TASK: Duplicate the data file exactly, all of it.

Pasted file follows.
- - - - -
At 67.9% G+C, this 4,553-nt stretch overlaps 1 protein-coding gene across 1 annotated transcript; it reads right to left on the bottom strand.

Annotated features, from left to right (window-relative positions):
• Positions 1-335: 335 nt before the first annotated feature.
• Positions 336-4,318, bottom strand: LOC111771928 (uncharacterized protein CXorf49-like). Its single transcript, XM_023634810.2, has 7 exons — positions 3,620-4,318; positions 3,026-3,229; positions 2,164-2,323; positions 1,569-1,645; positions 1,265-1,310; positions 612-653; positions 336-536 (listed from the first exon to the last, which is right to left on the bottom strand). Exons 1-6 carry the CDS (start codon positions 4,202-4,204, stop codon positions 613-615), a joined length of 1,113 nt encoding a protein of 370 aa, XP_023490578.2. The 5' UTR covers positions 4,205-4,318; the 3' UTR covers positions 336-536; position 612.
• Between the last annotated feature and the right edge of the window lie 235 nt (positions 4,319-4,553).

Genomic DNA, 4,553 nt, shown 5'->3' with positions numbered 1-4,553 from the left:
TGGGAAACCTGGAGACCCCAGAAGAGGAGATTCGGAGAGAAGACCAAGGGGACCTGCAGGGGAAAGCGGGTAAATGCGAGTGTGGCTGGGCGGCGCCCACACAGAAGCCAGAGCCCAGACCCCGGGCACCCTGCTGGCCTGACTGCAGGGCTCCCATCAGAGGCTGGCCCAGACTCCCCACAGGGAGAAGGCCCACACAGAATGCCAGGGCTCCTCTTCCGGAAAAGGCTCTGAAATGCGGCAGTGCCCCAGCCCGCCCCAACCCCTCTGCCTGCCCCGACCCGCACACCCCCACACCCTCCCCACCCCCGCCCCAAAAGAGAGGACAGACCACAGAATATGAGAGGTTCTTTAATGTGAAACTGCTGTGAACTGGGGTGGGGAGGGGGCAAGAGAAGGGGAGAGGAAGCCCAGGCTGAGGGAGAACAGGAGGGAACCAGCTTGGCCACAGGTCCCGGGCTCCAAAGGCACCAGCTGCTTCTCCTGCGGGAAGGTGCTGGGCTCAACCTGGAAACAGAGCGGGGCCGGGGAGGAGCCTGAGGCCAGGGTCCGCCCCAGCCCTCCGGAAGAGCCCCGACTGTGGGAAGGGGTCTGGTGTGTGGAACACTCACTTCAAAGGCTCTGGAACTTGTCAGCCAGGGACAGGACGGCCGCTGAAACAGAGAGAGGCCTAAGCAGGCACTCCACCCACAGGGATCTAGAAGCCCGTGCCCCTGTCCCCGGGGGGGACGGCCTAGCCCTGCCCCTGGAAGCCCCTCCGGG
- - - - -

At 67.9% G+C, this 4,553-nt stretch overlaps 1 protein-coding gene across 1 annotated transcript; it reads right to left on the bottom strand.

Annotated features, from left to right (window-relative positions):
• Positions 1-335: 335 nt before the first annotated feature.
• Positions 336-4,318, bottom strand: LOC111771928 (uncharacterized protein CXorf49-like). Its single transcript, XM_023634810.2, has 7 exons — positions 3,620-4,318; positions 3,026-3,229; positions 2,164-2,323; positions 1,569-1,645; positions 1,265-1,310; positions 612-653; positions 336-536 (listed from the first exon to the last, which is right to left on the bottom strand). Exons 1-6 carry the CDS (start codon positions 4,202-4,204, stop codon positions 613-615), a joined length of 1,113 nt encoding a protein of 370 aa, XP_023490578.2. The 5' UTR covers positions 4,205-4,318; the 3' UTR covers positions 336-536; position 612.
• Between the last annotated feature and the right edge of the window lie 235 nt (positions 4,319-4,553).

Genomic DNA, 4,553 nt, shown 5'->3' with positions numbered 1-4,553 from the left:
TGGGAAACCTGGAGACCCCAGAAGAGGAGATTCGGAGAGAAGACCAAGGGGACCTGCAGGGGAAAGCGGGTAAATGCGAGTGTGGCTGGGCGGCGCCCACACAGAAGCCAGAGCCCAGACCCCGGGCACCCTGCTGGCCTGACTGCAGGGCTCCCATCAGAGGCTGGCCCAGACTCCCCACAGGGAGAAGGCCCACACAGAATGCCAGGGCTCCTCTTCCGGAAAAGGCTCTGAAATGCGGCAGTGCCCCAGCCCGCCCCAACCCCTCTGCCTGCCCCGACCCGCACACCCCCACACCCTCCCCACCCCCGCCCCAAAAGAGAGGACAGACCACAGAATATGAGAGGTTCTTTAATGTGAAACTGCTGTGAACTGGGGTGGGGAGGGGGCAAGAGAAGGGGAGAGGAAGCCCAGGCTGAGGGAGAACAGGAGGGAACCAGCTTGGCCACAGGTCCCGGGCTCCAAAGGCACCAGCTGCTTCTCCTGCGGGAAGGTGCTGGGCTCAACCTGGAAACAGAGCGGGGCCGGGGAGGAGCCTGAGGCCAGGGTCCGCCCCAGCCCTCCGGAAGAGCCCCGACTGTGGGAAGGGGTCTGGTGTGTGGAACACTCACTTCAAAGGCTCTGGAACTTGTCAGCCAGGGACAGGACGGCCGCTGAAACAGAGAGAGGCCTAAGCAGGCACTCCACCCACAGGGATCTAGAAGCCCGTGCCCCTGTCCCCGGGGGGGACGGCCTAGCCCTGCCCCTGGAAGCCCCTCCGGG